Labelling alcoholic drinks as lower in strength could encourage people to drink more, study suggests
Wines and beers labelled as lower in alcohol strength may increase the total amount of alcoholic drink consumed, according to a study published in the journal Health Psychology. The study was carried out by the Behaviour and Health Research Unit at the University of Cambridge in collaboration with the Centre for Addictive Behaviours Research at London South Bank University.
Alcohol is the fifth leading cause of disease and premature death both in the UK and globally. Reducing consumption of alcohol is a public health priority in many countries. In the UK, as part of a range of steps to reduce overall alcohol consumption, policymakers are currently interested in allowing industry to label a wider range of alcohol products as lower in alcohol.
Proposed legislative changes include extending the variety of terms that could be used to denote lower alcohol content, and extending the strength limit to include products lower than the current average on the market (12.9% ABV for wine and 4.2% ABV for beer*).
“For lower strength alcohol products to reduce consumption, consumers will need to select them in place of equal volumes of higher strength products,” says Dr Milica Vasiljevic from the University of Cambridge. “But what if the lower strength products enable people to feel they can consume more?”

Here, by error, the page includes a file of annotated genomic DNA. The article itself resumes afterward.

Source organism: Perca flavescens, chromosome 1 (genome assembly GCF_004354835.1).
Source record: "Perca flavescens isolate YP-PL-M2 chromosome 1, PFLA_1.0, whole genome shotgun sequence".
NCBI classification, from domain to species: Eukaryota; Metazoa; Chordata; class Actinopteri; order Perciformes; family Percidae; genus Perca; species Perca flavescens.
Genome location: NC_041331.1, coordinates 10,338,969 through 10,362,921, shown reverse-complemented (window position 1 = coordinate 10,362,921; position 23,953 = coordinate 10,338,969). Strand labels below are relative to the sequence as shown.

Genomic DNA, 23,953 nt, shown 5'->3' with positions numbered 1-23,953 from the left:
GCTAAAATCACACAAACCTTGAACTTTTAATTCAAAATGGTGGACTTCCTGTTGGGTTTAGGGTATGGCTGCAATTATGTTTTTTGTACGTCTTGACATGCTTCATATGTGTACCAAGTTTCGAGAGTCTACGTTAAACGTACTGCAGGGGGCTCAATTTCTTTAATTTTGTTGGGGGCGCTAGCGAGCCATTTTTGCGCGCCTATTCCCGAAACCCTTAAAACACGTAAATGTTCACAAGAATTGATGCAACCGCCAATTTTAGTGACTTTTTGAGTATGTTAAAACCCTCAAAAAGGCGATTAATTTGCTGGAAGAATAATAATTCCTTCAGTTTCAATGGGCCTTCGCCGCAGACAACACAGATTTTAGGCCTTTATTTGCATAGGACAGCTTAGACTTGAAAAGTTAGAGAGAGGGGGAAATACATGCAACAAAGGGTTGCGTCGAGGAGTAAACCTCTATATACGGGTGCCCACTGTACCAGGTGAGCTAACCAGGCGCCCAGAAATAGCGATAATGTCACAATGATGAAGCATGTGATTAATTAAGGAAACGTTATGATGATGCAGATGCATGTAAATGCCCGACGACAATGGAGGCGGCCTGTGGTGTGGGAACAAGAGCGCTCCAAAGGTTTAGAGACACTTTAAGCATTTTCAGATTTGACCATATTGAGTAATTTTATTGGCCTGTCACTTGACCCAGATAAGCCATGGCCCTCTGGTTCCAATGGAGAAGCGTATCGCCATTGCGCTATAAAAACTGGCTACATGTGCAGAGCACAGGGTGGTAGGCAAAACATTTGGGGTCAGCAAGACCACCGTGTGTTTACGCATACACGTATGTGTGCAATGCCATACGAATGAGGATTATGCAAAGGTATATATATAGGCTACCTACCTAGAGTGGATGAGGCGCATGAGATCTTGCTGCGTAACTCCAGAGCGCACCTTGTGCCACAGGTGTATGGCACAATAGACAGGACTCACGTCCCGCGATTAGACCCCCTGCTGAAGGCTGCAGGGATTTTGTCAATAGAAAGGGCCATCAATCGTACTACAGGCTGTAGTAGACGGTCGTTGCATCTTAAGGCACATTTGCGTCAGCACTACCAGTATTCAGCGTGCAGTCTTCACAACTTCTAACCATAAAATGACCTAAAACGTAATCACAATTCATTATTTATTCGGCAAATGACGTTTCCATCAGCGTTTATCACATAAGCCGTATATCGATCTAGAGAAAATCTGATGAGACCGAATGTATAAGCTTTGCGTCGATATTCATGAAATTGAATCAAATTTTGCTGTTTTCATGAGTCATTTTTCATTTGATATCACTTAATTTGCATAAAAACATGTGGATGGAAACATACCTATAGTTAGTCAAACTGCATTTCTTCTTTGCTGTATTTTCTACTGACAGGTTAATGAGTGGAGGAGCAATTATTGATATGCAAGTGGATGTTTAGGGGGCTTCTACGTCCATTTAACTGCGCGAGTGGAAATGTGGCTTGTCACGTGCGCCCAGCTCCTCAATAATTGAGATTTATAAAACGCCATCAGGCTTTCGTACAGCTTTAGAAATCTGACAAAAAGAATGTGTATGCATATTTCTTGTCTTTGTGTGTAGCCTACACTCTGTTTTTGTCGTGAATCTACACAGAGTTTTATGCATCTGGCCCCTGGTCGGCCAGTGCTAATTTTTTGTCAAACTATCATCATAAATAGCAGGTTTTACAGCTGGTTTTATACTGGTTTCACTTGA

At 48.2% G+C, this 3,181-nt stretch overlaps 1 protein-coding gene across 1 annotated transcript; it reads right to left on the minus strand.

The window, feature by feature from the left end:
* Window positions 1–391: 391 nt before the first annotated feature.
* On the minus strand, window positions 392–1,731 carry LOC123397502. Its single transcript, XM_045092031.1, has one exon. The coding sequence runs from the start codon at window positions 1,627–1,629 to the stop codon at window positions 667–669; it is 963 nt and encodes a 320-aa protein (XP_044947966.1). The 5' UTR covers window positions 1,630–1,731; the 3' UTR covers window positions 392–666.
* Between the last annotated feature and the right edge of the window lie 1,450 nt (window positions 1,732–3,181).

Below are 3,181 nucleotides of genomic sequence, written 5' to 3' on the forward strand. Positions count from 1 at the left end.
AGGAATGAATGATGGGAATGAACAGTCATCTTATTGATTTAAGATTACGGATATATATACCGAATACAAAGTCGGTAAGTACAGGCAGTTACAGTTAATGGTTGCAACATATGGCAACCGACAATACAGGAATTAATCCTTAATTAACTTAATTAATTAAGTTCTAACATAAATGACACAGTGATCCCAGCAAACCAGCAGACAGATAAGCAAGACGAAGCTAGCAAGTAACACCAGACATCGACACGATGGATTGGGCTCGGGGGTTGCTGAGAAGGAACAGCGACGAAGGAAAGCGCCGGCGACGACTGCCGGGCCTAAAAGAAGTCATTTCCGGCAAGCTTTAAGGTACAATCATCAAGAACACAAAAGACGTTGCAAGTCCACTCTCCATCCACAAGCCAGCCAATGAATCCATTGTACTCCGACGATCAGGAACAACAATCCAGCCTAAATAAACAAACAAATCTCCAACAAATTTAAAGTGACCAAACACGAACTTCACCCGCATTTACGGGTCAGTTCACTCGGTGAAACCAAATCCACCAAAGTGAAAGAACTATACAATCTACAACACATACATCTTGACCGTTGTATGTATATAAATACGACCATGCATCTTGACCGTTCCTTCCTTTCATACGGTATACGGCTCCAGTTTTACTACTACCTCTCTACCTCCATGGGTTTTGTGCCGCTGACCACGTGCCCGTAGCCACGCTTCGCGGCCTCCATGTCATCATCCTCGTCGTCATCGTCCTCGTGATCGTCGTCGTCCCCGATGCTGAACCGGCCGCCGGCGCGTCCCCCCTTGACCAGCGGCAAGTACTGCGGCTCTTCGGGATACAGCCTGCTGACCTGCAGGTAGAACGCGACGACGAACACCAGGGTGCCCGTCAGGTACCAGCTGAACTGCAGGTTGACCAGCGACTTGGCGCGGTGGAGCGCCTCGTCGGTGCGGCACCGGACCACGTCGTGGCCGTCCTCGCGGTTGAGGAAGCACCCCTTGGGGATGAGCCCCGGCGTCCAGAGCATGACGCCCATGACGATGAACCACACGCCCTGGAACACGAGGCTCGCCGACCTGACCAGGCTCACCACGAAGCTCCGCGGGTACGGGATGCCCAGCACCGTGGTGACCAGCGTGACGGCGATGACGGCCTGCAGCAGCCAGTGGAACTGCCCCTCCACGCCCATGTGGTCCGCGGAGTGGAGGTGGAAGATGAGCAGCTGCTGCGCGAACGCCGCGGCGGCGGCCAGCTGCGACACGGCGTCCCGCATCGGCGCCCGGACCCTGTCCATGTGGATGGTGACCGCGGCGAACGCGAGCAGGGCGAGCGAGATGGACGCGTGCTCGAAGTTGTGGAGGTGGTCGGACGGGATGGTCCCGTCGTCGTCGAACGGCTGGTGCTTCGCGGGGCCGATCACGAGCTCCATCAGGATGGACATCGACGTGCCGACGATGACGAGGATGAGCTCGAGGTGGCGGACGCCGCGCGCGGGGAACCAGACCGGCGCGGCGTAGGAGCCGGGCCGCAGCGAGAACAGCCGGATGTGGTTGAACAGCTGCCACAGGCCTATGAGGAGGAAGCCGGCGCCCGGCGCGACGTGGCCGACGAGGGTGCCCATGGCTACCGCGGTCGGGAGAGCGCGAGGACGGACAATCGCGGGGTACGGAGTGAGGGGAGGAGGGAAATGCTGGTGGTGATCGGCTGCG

In this study, two-hundred and sixty-four weekly wine and beer drinkers – sampled from a representative panel of the general population of England – were randomised to one of three groups to taste test drinks in a laboratory designed to mimic a bar environment. The drinks varied only in the label displayed. In one group participants taste-tested drinks labelled ‘Super Low’ and ‘4%ABV’ for wine or ‘1%ABV’ for beer. In another group the drinks were labelled ‘Low’ and ‘8%ABV’ for wine or ‘3%ABV’ for beer. In the final group participants taste-tested drinks labelled with no verbal descriptors of strength, but displaying the average strength on the market – wine (‘12.9%ABV’) or beer (‘4.2%ABV’).
The results showed the total amount of drink consumed increased as the label on the drink denoted successively lower alcohol strength. The mean consumption of drinks labelled ‘Super Low’ was 214ml, compared with 177ml for regular (unlabelled) drinks. Individual differences in drinking patterns and socio-demographic indicators did not affect these results.
“Labelling lower strength alcohol may sound like a good idea if it encourages people to switch drinks, but our study suggests it may paradoxically encourage people to drink more,” says Professor Theresa Marteau, senior author and Director of the Behaviour and Health Research Unit.
While this study shows that people may drink more if drinks are labelled as lower in strength, the researchers do not yet know if this effect is sufficient to result in the consumption of more units of alcohol overall from lower strength alcohol drinks. Furthermore, participants in this study were tested in a bar-laboratory setting. To learn more about the impact of lower strength alcohol labelling, research in real-world settings is needed.
The study was funded by the Department of Health.
*ABV denotes alcohol by volume, the standard measure of how much alcohol is contained in a given volume of an alcoholic drink.
Credit: University of Cambridge